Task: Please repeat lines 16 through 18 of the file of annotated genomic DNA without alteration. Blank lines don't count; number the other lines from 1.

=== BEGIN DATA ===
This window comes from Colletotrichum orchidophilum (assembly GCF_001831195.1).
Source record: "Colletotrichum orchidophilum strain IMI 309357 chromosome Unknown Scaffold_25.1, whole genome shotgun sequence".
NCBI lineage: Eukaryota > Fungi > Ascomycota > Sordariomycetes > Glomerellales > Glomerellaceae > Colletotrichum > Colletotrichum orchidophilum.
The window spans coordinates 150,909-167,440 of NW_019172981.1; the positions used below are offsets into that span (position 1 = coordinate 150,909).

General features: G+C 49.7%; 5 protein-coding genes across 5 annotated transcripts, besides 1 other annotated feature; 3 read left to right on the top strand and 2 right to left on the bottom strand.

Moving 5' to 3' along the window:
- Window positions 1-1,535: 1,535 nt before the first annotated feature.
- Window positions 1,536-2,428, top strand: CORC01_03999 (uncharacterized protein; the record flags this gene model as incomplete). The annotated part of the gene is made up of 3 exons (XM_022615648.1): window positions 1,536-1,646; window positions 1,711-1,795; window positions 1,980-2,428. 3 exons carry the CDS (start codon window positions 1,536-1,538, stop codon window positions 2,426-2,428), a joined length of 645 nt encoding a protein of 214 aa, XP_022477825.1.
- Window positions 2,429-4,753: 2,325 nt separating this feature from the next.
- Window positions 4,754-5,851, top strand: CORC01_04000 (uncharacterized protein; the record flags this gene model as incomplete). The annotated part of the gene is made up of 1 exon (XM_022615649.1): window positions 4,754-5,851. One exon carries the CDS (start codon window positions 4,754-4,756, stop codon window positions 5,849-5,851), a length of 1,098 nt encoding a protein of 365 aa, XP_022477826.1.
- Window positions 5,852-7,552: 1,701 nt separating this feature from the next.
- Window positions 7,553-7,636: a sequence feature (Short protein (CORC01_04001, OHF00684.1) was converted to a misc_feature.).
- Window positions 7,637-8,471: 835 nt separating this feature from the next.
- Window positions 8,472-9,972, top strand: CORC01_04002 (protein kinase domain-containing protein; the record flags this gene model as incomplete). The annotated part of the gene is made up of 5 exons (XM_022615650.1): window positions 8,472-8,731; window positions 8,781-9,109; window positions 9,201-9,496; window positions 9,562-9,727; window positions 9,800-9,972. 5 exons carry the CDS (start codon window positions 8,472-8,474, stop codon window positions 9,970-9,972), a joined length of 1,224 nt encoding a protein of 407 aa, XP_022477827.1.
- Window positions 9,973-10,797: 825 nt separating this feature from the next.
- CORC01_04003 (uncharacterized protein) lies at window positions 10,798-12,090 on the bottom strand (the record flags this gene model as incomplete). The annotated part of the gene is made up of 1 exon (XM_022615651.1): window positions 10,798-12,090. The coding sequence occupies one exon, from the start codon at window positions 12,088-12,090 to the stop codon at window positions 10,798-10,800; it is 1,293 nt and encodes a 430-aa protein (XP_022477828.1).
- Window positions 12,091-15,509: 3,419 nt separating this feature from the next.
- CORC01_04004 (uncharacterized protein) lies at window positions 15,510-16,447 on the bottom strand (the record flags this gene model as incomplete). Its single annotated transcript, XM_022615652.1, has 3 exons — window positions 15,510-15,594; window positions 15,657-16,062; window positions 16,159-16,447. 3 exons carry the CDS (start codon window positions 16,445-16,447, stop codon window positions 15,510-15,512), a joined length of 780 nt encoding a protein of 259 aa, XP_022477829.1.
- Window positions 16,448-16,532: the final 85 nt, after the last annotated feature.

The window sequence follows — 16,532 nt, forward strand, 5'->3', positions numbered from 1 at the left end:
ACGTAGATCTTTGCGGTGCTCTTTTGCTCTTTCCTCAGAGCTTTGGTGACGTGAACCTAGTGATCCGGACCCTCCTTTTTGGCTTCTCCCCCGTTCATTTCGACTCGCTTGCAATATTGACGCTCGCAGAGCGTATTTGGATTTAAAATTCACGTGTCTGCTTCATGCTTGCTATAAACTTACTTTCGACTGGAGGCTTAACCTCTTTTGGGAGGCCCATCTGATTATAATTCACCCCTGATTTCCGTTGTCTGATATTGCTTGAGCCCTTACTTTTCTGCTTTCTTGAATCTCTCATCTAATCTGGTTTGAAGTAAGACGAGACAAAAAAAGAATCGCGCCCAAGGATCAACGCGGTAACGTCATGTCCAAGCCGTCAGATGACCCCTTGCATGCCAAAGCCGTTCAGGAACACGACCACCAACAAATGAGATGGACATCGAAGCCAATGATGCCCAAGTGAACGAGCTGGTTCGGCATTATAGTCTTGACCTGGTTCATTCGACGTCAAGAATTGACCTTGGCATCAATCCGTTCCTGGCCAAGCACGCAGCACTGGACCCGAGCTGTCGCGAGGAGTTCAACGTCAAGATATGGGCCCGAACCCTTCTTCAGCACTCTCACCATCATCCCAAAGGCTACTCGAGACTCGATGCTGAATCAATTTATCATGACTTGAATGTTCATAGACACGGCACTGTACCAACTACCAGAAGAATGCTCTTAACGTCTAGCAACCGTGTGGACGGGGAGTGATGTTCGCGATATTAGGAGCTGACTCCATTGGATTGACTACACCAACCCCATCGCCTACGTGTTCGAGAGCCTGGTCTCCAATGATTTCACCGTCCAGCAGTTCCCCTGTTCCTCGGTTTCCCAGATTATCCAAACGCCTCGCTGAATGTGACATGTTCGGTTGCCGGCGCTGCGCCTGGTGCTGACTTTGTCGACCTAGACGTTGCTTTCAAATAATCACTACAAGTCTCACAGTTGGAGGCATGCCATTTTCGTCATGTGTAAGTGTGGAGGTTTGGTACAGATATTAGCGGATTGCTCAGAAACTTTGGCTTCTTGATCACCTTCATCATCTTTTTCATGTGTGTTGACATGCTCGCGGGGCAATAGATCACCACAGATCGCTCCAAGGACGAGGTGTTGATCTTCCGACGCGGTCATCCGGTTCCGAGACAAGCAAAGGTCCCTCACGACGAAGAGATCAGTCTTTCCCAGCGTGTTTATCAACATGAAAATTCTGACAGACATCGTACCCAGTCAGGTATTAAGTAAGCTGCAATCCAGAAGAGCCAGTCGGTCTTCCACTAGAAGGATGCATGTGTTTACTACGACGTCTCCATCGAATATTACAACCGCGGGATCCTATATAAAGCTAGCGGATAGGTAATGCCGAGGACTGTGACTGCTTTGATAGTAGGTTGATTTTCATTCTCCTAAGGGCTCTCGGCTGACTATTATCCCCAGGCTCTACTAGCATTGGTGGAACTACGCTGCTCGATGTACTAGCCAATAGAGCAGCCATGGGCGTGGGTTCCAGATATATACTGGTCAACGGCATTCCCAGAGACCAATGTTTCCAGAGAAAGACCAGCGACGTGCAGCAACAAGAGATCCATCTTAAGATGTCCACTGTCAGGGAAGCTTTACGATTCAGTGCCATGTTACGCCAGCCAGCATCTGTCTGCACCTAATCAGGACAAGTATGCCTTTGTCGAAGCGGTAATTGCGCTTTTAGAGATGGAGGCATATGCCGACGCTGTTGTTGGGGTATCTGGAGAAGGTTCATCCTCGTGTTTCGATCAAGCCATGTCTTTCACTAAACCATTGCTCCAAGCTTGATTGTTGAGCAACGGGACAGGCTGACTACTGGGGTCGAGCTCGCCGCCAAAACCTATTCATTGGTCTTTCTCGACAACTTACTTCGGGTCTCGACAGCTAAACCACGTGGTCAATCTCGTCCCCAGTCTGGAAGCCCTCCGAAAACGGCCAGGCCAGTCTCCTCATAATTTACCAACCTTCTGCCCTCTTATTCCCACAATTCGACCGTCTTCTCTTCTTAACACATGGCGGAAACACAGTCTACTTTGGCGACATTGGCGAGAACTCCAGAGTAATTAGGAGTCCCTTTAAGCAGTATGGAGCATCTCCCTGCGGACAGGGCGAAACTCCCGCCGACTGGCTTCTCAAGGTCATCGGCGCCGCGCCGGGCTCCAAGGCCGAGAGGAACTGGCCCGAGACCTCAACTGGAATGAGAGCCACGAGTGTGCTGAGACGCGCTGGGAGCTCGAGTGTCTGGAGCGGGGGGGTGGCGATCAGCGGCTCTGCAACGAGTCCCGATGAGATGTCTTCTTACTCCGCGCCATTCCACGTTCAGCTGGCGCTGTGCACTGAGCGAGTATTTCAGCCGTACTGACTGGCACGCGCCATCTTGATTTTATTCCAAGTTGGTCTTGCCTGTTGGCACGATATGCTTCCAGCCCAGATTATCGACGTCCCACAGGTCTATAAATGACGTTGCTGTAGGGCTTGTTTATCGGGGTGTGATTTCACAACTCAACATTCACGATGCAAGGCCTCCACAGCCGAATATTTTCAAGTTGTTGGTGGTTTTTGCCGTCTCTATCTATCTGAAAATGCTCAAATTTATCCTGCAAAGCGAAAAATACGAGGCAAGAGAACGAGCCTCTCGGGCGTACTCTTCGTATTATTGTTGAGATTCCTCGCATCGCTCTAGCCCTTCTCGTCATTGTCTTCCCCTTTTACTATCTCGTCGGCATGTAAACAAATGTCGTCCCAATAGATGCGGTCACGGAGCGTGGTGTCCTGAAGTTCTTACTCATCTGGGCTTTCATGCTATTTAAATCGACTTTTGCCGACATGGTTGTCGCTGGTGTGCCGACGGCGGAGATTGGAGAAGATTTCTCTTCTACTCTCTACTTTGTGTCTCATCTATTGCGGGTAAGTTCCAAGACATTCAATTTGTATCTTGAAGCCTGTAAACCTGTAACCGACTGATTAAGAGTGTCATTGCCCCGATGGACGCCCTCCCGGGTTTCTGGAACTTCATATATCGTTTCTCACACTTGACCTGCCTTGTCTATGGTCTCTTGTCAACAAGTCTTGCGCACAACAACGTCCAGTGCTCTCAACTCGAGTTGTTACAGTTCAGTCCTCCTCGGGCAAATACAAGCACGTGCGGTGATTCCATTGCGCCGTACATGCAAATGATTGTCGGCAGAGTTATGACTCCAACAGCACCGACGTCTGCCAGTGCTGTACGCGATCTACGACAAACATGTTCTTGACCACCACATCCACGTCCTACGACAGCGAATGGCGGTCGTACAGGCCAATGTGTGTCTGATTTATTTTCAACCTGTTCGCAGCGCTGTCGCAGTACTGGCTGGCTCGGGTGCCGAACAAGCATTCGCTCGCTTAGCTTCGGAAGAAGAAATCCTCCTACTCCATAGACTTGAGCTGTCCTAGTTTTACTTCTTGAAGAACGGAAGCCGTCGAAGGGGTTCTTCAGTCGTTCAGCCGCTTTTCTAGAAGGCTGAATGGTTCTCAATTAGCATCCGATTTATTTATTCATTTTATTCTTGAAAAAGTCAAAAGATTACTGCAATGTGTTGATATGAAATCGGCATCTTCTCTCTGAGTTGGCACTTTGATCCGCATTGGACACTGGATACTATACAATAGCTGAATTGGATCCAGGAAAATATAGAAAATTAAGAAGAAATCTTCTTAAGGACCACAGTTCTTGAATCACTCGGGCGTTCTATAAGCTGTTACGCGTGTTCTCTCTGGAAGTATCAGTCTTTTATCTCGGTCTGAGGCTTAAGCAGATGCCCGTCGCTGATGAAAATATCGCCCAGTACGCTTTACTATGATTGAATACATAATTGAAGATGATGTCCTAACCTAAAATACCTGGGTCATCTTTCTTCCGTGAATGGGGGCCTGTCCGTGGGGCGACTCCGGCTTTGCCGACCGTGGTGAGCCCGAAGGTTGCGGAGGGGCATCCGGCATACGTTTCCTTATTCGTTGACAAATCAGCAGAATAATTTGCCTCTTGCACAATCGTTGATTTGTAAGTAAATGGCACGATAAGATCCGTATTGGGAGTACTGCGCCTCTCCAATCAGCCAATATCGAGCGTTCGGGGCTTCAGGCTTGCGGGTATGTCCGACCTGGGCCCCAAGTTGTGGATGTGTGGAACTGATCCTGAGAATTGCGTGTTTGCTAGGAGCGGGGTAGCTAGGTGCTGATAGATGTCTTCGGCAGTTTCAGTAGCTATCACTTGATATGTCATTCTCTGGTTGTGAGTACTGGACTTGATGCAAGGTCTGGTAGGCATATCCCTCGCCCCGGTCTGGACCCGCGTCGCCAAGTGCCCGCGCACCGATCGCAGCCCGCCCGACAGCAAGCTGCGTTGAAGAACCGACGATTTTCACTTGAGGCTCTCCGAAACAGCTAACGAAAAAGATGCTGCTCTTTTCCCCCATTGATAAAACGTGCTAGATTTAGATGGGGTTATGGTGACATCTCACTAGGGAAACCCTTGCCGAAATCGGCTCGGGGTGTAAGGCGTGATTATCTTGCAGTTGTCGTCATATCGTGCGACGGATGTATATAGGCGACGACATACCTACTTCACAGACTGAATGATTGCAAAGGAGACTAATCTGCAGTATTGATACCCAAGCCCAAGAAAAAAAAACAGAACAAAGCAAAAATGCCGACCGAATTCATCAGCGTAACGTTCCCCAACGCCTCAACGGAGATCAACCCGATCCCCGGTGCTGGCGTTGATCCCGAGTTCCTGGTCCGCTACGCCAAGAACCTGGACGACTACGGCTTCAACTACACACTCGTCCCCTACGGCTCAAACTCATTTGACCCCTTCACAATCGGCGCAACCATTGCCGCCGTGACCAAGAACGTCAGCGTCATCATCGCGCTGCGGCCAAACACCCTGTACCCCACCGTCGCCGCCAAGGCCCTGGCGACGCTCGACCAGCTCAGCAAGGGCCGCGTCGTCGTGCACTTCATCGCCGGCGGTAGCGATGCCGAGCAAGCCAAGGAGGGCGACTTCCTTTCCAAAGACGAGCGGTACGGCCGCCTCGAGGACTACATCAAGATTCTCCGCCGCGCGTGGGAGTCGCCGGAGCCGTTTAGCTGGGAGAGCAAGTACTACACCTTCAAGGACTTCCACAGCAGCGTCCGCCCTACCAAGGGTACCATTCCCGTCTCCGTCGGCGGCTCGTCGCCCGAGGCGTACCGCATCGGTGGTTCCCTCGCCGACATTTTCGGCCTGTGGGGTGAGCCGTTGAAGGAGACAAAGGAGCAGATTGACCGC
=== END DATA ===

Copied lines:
- CORC01_04003 (uncharacterized protein) lies at window positions 10,798-12,090 on the bottom strand (the record flags this gene model as incomplete). The annotated part of the gene is made up of 1 exon (XM_022615651.1): window positions 10,798-12,090. The coding sequence occupies one exon, from the start codon at window positions 12,088-12,090 to the stop codon at window positions 10,798-10,800; it is 1,293 nt and encodes a 430-aa protein (XP_022477828.1).
- Window positions 12,091-15,509: 3,419 nt separating this feature from the next.
- CORC01_04004 (uncharacterized protein) lies at window positions 15,510-16,447 on the bottom strand (the record flags this gene model as incomplete). Its single annotated transcript, XM_022615652.1, has 3 exons — window positions 15,510-15,594; window positions 15,657-16,062; window positions 16,159-16,447. 3 exons carry the CDS (start codon window positions 16,445-16,447, stop codon window positions 15,510-15,512), a joined length of 780 nt encoding a protein of 259 aa, XP_022477829.1.